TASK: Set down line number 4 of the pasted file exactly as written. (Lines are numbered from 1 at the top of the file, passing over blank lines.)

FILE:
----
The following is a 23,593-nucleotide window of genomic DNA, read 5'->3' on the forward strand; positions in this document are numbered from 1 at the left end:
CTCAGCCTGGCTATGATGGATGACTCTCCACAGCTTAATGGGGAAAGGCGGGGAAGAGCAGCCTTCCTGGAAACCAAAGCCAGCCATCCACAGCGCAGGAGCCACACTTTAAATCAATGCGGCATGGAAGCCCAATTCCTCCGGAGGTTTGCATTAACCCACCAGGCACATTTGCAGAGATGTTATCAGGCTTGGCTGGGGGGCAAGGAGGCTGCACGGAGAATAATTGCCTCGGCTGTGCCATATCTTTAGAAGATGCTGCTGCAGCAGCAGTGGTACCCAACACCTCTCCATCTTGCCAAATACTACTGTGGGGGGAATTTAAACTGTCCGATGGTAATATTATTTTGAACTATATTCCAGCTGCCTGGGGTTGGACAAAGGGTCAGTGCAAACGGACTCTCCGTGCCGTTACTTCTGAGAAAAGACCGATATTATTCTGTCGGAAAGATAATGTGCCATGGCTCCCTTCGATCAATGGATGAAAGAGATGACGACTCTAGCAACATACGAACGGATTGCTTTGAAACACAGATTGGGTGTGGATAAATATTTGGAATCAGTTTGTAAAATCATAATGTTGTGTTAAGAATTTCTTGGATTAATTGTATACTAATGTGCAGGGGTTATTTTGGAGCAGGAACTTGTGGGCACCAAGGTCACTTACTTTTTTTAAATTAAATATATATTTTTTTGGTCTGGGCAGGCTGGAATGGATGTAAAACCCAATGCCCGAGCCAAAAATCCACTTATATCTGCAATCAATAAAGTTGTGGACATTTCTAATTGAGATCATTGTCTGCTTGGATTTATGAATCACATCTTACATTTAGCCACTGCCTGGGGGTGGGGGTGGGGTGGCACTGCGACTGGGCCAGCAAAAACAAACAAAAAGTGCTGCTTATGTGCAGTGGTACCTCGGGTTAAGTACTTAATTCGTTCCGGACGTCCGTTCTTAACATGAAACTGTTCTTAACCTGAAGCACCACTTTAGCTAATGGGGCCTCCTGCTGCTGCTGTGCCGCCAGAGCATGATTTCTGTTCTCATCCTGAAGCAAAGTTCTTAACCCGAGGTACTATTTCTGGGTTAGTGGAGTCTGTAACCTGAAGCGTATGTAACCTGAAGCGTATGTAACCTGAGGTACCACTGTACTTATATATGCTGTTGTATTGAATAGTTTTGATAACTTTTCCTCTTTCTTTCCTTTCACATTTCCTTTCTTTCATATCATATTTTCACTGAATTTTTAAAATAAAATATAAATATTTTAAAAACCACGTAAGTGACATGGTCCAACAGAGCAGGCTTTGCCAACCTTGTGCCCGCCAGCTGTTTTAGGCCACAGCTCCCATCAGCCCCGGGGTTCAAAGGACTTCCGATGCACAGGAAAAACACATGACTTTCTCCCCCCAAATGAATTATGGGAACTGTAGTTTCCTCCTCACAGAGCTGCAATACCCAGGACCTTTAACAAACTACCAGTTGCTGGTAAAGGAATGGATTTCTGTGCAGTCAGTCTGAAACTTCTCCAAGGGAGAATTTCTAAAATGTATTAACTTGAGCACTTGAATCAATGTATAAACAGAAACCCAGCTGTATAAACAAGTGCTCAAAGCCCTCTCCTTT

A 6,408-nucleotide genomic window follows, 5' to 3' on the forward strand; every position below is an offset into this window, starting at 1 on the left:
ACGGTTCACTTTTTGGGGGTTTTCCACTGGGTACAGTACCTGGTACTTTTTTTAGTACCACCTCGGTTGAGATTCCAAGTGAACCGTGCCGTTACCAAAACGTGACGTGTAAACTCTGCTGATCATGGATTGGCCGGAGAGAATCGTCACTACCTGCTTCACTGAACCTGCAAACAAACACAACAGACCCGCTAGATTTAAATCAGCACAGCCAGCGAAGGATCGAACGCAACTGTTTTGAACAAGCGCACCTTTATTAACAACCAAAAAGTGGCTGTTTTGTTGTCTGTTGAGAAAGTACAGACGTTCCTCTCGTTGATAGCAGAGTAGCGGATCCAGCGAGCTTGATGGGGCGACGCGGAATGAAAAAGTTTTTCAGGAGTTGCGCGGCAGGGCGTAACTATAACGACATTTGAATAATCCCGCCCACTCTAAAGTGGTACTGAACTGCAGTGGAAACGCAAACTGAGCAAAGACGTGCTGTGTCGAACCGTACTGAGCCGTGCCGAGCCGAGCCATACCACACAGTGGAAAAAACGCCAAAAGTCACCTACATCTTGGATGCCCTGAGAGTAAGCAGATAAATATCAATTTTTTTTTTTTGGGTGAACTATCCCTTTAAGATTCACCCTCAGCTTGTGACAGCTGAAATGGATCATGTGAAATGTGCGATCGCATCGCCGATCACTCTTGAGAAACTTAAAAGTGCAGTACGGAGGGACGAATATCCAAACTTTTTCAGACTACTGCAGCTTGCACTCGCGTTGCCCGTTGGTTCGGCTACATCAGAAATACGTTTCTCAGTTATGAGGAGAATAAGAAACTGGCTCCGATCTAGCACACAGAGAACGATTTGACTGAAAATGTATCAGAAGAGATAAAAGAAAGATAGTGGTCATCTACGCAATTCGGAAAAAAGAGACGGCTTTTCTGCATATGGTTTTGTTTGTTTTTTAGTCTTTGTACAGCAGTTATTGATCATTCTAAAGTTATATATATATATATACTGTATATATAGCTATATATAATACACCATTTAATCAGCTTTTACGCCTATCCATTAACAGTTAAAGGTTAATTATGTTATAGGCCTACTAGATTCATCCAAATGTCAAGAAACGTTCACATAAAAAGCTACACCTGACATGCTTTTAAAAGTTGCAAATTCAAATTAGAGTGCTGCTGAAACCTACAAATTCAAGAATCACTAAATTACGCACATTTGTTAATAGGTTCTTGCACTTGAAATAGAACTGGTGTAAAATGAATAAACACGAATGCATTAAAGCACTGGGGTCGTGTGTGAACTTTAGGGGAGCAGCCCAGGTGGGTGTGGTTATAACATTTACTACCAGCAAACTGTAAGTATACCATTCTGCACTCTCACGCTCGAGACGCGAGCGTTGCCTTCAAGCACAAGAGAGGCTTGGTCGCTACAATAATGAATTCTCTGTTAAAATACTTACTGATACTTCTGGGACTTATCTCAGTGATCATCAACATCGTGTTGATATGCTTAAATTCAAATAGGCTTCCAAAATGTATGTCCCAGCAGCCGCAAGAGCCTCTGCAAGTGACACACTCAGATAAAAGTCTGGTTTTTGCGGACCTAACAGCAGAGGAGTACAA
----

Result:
ACGGTTCACTTTTTGGGGGTTTTCCACTGGGTACAGTACCTGGTACTTTTTTTAGTACCACCTCGGTTGAGATTCCAAGTGAACCGTGCCGTTACCAAAACGTGACGTGTAAACTCTGCTGATCATGGATTGGCCGGAGAGAATCGTCACTACCTGCTTCACTGAACCTGCAAACAAACACAACAGACCCGCTAGATTTAAATCAGCACAGCCAGCGAAGGATCGAACGCAACTGTTTTGAACAAGCGCACCTTTATTAACAACCAAAAAGTGGCTGTTTTGTTGTCTGTTGAGAAAGTACAGACGTTCCTCTCGTTGATAGCAGAGTAGCGGATCCAGCGAGCTTGATGGGGCGACGCGGAATGAAAAAGTTTTTCAGGAGTTGCGCGGCAGGGCGTAACTATAACGACATTTGAATAATCCCGCCCACTCTAAAGTGGTACTGAACTGCAGTGGAAACGCAAACTGAGCAAAGACGTGCTGTGTCGAACCGTACTGAGCCGTGCCGAGCCGAGCCATACCACACAGTGGAAAAAACGCCAAAAGTCACCTACATCTTGGATGCCCTGAGAGTAAGCAGATAAATATCAATTTTTTTTTTTTGGGTGAACTATCCCTTTAAGATTCACCCTCAGCTTGTGACAGCTGAAATGGATCATGTGAAATGTGCGATCGCATCGCCGATCACTCTTGAGAAACTTAAAAGTGCAGTACGGAGGGACGAATATCCAAACTTTTTCAGACTACTGCAGCTTGCACTCGCGTTGCCCGTTGGTTCGGCTACATCAGAAATACGTTTCTCAGTTATGAGGAGAATAAGAAACTGGCTCCGATCTAGCACACAGAGAACGATTTGACTGAAAATGTATCAGAAGAGATAAAAGAAAGATAGTGGTCATCTACGCAATTCGGAAAAAAGAGACGGCTTTTCTGCATATGGTTTTGTTTGTTTTTTAGTCTTTGTACAGCAGTTATTGATCATTCTAAAGTTATATATATATATATACTGTATATATAGCTATATATAATACACCATTTAATCAGCTTTTACGCCTATCCATTAACAGTTAAAGGTTAATTATGTTATAGGCCTACTAGATTCATCCAAATGTCAAGAAACGTTCACATAAAAAGCTACACCTGACATGCTTTTAAAAGTTGCAAATTCAAATTAGAGTGCTGCTGAAACCTACAAATTCAAGAATCACTAAATTACGCACATTTGTTAATAGGTTCTTGCACTTGAAATAGAACTGGTGTAAAATGAATAAACACGAATGCATTAAAGCACTGGGGTCGTGTGTGAACTTTAGGGGAGCAGCCCAGGTGGGTGTGGTTATAACATTTACTACCAGCAAACTGTAAGTATACCATTCTGCACTCTCACGCTCGAGACGCGAGCGTTGCCTTCAAGCACAAGAGAGGCTTGGTCGCTACAATAATGAATTCTCTGTTAAAATACTTACTGATACTTCTGGGACTTATCTCAGTGATCATCAACATCGTGTTGATATGCTTAAATTCAAATAGGCTTCCAAAATGTATGTCCCAGCAGCCGCAAGAGCCTCTGCAAGTGACACACTCAGATAAAAGTCTGGTTTTTGCGGACCTAACAGCAGAGGAGTACAA